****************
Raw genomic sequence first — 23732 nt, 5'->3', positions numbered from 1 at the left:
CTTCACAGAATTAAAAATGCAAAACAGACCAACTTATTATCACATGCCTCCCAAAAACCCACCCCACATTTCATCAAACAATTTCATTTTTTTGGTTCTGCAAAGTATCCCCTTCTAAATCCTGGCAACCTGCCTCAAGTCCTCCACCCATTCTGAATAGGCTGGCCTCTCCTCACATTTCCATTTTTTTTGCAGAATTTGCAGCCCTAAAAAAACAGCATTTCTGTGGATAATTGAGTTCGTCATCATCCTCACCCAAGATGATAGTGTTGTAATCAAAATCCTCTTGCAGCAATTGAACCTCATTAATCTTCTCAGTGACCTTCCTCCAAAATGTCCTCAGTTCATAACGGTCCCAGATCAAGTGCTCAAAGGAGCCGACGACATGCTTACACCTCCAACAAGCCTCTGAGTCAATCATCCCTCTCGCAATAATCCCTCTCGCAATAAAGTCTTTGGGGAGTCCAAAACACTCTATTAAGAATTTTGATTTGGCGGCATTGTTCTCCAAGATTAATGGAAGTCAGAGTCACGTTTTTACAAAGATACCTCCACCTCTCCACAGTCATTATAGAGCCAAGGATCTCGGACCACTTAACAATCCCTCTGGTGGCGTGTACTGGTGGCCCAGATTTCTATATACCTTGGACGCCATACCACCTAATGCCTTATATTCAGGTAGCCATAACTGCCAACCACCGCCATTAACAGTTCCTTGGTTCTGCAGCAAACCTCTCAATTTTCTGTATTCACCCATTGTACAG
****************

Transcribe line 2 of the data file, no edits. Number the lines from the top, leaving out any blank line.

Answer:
CTTCACAGAATTAAAAATGCAAAACAGACCAACTTATTATCACATGCCTCCCAAAAACCCACCCCACATTTCATCAAACAATTTCATTTTTTTGGTTCTGCAAAGTATCCCCTTCTAAATCCTGGCAACCTGCCTCAAGTCCTCCACCCATTCTGAATAGGCTGGCCTCTCCTCACATTTCCATTTTTTTTGCAGAATTTGCAGCCCTAAAAAAACAGCATTTCTGTGGATAATTGAGTTCGTCATCATCCTCACCCAAGATGATAGTGTTGTAATCAAAATCCTCTTGCAGCAATTGAACCTCATTAATCTTCTCAGTGACCTTCCTCCAAAATGTCCTCAGTTCATAACGGTCCCAGATCAAGTGCTCAAAGGAGCCGACGACATGCTTACACCTCCAACAAGCCTCTGAGTCAATCATCCCTCTCGCAATAATCCCTCTCGCAATAAAGTCTTTGGGGAGTCCAAAACACTCTATTAAGAATTTTGATTTGGCGGCATTGTTCTCCAAGATTAATGGAAGTCAGAGTCACGTTTTTACAAAGATACCTCCACCTCTCCACAGTCATTATAGAGCCAAGGATCTCGGACCACTTAACAATCCCTCTGGTGGCGTGTACTGGTGGCCCAGATTTCTATATACCTTGGACGCCATACCACCTAATGCCTTATATTCAGGTAGCCATAACTGCCAACCACCGCCATTAACAGTTCCTTGGTTCTGCAGCAAACCTCTCAATTTTCTGTATTCACCCATTGTACAG